There are some animals that are very different from humans. You probably know that an octopus mom has eight arms, but did you know that each of them has a suction cup to move and catch food.? They are able to camouflage themselves and completely disappear. They also have a bird’s beak which they use to eat their food. An octopus mom has only one chance to have babies. She will lay as many as 200,000 eggs! For one month until they hatch, she stands guard for predators and does not eat. Some of these moms get so hungry that they eat their own arm rather than allow the eggs to go unguarded! Seahorse moms do not do any of the work in having babies. She chooses one mate, and lays all of her eggs in the dad’s pouch. He carries them until they hatch. He has a special hormone in his body to protect the eggs and give the eggs everything they require.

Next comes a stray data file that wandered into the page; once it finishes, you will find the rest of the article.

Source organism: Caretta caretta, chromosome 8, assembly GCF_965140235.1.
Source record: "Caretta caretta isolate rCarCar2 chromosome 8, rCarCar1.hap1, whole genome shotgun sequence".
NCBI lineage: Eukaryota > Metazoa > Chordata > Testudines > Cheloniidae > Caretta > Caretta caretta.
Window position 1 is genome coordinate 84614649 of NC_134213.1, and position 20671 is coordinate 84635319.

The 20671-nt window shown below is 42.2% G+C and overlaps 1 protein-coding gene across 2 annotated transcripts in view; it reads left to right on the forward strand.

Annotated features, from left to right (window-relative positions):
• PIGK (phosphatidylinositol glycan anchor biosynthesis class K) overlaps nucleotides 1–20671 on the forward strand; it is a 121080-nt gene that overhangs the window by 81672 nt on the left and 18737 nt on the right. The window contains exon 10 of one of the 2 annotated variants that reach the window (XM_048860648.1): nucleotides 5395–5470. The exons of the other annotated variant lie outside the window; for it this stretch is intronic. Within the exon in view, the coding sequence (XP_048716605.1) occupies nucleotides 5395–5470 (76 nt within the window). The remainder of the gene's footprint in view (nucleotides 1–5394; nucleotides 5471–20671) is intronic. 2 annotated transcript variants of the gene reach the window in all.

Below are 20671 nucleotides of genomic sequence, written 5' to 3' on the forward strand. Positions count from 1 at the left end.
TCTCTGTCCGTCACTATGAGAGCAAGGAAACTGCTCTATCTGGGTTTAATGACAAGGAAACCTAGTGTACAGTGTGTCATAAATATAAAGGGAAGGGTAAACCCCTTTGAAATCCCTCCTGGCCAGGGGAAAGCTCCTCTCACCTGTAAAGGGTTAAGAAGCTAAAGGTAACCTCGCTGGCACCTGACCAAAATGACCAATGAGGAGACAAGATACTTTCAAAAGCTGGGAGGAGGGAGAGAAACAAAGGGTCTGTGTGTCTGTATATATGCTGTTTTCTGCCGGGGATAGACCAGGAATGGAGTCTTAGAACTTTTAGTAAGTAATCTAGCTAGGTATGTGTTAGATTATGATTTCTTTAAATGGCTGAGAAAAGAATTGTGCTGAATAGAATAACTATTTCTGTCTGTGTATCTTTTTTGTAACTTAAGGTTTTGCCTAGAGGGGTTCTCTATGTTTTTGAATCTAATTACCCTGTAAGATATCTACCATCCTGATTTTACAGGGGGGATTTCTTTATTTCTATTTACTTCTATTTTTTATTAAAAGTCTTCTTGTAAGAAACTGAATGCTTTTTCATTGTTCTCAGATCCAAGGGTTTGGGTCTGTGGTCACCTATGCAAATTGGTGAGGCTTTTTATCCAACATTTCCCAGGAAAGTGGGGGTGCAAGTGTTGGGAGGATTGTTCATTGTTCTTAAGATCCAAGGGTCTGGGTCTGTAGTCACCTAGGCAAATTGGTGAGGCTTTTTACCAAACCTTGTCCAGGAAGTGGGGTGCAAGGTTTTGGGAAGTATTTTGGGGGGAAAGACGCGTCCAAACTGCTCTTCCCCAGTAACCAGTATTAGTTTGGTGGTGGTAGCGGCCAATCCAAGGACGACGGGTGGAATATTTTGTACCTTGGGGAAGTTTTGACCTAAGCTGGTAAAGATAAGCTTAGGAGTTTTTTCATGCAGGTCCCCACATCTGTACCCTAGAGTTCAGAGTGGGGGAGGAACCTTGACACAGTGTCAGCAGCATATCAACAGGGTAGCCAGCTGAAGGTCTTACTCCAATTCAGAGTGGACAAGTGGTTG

Some animals are beautiful and dangerous at the same time. The Strawberry Poison Frogs are brightly colored. They can be red, blue, green or spotted. They get their poison from the things they eat. These frogs are only about one inch long, but their bright color is a warning not to eat them. The mother lays about five eggs. When they hatch into tadpoles, she carries one at a time up a tree that may be 100 feet high and places it into a small pool she has made in its leaves. She feeds each one of her own eggs until they are fully grown. Pretty incredible for such a small creature!

I have only talked about a few of these incredible moms. Read this well written and illustrated non fiction book to find out much more extraordinary information about our animal world.